But so worth it to have these cuties in the backyard!  They've been cooped up for two days as we get them used to their new home, but tomorrow they are going to be allowed to go into the run, where they will meet--through the fencing, for sure--the dog, the cat, and the many cows. 


I am completely smitten, can you tell?

Tuesday, April 18, 2017

Austerity Measures

As my friend A. says, "austerity measures are now in place!"  

Our checkbook has suffered from leaky faucet syndrome lately and there's a water break in sight: a home renovation project that is *not* a do-it-yourself affair. 

As a result, I'm implementing austerity measures until, oh, sometime in October.  What's this look like?

*Keeping a strict eye on dining out and takeout.  We typically do this once a week; I'm shifting it to once a month or so, if my husband agrees. I also take my children out for lunch once every week or two, but I plan to shut that down. 

*No clothing purchases until autumn.  No fabric, either.  We're going to wear what we've got and sew through what we have.  In fact, I may try to just use up a LOT of fabric.  A lot. 

*No shoes unless a child outgrows them. Or unless my husband needs running shoes. 

*Instead of buying something, determine how I can live without it or substitute something else.  Like Grandma! (This can be fun.) 

*Use the library for books, naturally.

*While not strictly a measure to save money, I'm going to spend some time going through our belongings: do items need maintenance? (Shoe shining, mending...) Does anything need to just be thrown out?  Is there anything to give away or sell?  I do think having less stuff makes a more orderly home, and lately I've been feeling a little fuller than usual.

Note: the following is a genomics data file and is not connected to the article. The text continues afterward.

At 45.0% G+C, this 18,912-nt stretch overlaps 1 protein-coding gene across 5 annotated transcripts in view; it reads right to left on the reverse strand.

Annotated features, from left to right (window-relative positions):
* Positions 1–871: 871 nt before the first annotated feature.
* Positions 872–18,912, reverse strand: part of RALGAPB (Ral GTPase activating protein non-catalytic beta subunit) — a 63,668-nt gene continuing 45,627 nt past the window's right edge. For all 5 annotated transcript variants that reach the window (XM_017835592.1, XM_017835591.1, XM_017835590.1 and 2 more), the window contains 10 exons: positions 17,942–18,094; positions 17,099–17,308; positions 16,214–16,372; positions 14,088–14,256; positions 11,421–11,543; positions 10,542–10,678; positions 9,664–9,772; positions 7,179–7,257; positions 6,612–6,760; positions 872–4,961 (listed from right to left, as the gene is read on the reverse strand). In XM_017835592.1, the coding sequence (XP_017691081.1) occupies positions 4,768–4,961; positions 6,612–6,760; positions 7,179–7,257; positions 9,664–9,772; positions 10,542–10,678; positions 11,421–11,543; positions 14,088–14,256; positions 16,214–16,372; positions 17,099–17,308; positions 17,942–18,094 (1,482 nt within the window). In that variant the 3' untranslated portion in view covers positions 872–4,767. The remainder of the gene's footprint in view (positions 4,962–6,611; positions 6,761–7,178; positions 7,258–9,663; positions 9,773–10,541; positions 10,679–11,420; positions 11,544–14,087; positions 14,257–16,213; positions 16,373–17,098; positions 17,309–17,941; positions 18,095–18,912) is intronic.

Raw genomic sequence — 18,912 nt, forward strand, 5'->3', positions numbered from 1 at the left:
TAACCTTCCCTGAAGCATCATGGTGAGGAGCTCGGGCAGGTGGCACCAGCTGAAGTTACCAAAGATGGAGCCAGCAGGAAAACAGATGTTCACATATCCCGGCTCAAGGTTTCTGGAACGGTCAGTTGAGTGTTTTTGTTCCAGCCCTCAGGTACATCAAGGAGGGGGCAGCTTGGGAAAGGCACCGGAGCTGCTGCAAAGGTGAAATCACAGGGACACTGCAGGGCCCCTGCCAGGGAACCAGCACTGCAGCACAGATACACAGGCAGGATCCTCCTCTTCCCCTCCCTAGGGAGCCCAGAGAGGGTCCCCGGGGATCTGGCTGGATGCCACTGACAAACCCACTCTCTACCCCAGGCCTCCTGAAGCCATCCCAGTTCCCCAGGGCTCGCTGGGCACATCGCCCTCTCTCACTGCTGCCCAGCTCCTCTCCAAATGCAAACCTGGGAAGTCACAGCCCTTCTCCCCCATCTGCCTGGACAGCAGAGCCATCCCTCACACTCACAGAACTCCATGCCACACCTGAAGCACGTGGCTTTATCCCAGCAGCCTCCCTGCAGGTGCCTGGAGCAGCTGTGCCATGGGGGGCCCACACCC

*In general: only spend money on consumables. 

The faucet is officially off!

Monday, April 17, 2017

Thy Praise Shall Never Fail

Our Easter was beautiful. Yes, the day before Easter is exhausting (cooking, cleaning, ironing, mending, wrapping, dyeing, preparing) but the payoff is sweet. 

I woke before dawn and watched the sky pinken over the silvery pond, then drank my coffee and drove north to church.  At our sunrise service we decorate a cross with flowers, and this year because Easter is so late, we didn't have any daffodils. It was all azaleas, pink dogwood blooms, yellow kerria japonica, my offering of a few late pink and white tulips, and the icing on the cake: loads of gorgeous purple lilacs. After sunrise service I always walk up to visit my mother's grave, and yesterday I found hundreds of violets growing all around it.  Beautiful!

Our egg dyeing this year was limited to shades of blues.  I enjoyed that. 


I used our white Noritake china ("Stoneleigh") for breakfast and hot beverages, and champagne flutes for a Perrier-orange juice combination. 

We all got dressed for church and miraculously left on time, but not before I tucked a few white azaleas into Annie's hair.  Her Easter dress is yellow dotted swiss, made by my Grandma Polly over 30 years ago for me, and features a wide collar and sweet heart-shaped buttons down the back.  Delicious! The azaleas were a good fit, because my grandmother had hundreds in her garden in Charleston. My father tends them now!


At church I took my usual notes, and also scribbled the last stanza of "Crown Him with Many Crowns" into my church journal--because it was ineffably sublime. 

Easter dinner at my in-laws': I think my favorite dish was the whole (tops on!) carrots just roasted in the oven.  This incarnation of the lemon sponge cake turned out well, but I squished too much whipped cream out, so it was a little wimpy on the cream.  I think if I make one more sponge roll, I will have gotten sponge rolls out of my system for a while.